1. Double-Check The URL Address: Always double-check the URL address of the website. If you’re used to fast typing, then it can be very easy to misspell a URL and enter the wrong website address into your browser. This, in turn, can re-direct you to a fake version of the website that you think you’re visiting.
If you check the URL and the address is wrong even though the site still appears as it should, then there’s a good chance you’ve visited a fake website. Get out of there ASAP!
2. Look For SSL “Lock” Symbol: SSL stands for Secured Socket Layer and is the protocol used to encrypt data sent between your device and the website’s server. Almost all secure, legitimate sites on the internet have SSL enabled to prove to visitors that their site is safe and secure.
SSL is very easy to check for. If the site is SSL-secured, you’ll see a small “lock” symbol to the left of the URL like this:
On the other hand, if the site is not SSL-secured, then it will have a warning sign by the URL. The warning sign will often be accompanied by a message saying, “Not Secure,” or something similar:
If you’re visiting a supposedly reputable site and see that it’s not secure, then there’s a good chance that your computer may be infected with malware that’s messing with your DNS routing (see below). SSL is virtually impossible to fake, so most fake sites are not SSL-secured.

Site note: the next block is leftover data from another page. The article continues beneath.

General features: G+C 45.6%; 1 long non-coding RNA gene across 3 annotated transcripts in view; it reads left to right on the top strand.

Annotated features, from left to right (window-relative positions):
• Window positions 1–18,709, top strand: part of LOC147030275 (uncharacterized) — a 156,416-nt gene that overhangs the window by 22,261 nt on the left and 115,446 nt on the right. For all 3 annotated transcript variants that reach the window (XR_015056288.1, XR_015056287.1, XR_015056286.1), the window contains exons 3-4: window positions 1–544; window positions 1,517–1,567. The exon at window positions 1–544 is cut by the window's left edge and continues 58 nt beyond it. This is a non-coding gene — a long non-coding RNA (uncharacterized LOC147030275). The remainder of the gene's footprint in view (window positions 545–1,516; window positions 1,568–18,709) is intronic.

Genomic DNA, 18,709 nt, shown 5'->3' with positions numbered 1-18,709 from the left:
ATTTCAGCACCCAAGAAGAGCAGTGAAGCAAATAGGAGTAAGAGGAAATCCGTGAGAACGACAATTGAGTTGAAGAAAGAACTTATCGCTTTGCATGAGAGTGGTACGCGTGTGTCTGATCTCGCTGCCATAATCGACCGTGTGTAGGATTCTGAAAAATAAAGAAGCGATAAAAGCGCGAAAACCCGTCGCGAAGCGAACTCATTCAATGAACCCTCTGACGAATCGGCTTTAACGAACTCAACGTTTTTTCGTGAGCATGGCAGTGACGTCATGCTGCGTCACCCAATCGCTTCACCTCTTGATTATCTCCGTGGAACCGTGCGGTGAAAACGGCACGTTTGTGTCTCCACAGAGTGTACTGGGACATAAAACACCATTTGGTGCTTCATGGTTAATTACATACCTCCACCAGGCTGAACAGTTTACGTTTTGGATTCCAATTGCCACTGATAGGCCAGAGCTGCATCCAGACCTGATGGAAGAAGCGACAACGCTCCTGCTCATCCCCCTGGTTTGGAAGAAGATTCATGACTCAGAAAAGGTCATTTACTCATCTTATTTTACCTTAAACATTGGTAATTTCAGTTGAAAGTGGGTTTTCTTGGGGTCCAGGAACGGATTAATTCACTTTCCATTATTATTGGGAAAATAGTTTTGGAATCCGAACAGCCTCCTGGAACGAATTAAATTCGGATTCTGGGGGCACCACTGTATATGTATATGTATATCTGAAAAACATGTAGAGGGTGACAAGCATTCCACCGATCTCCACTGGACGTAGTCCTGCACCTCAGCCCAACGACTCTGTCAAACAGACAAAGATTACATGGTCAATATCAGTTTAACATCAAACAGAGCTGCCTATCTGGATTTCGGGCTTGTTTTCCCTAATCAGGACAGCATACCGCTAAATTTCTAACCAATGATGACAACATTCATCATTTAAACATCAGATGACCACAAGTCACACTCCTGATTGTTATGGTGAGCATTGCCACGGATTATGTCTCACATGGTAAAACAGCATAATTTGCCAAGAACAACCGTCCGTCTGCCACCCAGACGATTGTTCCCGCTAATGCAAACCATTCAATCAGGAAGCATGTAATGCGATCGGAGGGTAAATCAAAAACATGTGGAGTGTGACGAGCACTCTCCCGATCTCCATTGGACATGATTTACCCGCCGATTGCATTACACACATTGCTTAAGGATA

3. Check The Page’s Grammar: You’ll also want to check the website for strange grammatical errors, misspelled words, or random gibberish. If the site is a cheap fake made by a foreign scammer, then there will often be obvious tells like this.
A legitimate website will have been written by an English-speaking native (or a native speaker from wherever the website/organization is located). The grammar and spelling would have been thoroughly checked before launching the site and indexing it on the internet. So, if there are obvious grammar and spelling errors, it’s very likely a fake website.
4. Look For Site Seals of Authenticity: Some websites offer seals of authenticity. These seals are given out by internet security companies to reputable websites, so their visitors don’t have to guess.
5. Check The Site’s Logo: Obvious fake websites may have completely inaccurate, blurry, or old logos used by the organization in the past. Good fakes may be harder to tell. However, if you notice that the color scheme is off, the font of the logo is wrong, or the overall header/site design seems “off,” you should avoid entering any information on the site.
How Hackers Use Fake Websites To Steal Your Data (and Money)
There are several different methods that hackers may use to “fake” a website. Methods like re-routing are very simple while methods like a DNS hack can be incredibly complex and are typically used to target larger accounts and persons of interest.
While the end product may appear the same, the method used to get you to visit the fake site may differ, depending on the scheme being employed by the hacker or scammer. These are the top three ways that hackers use fake websites to steal your information.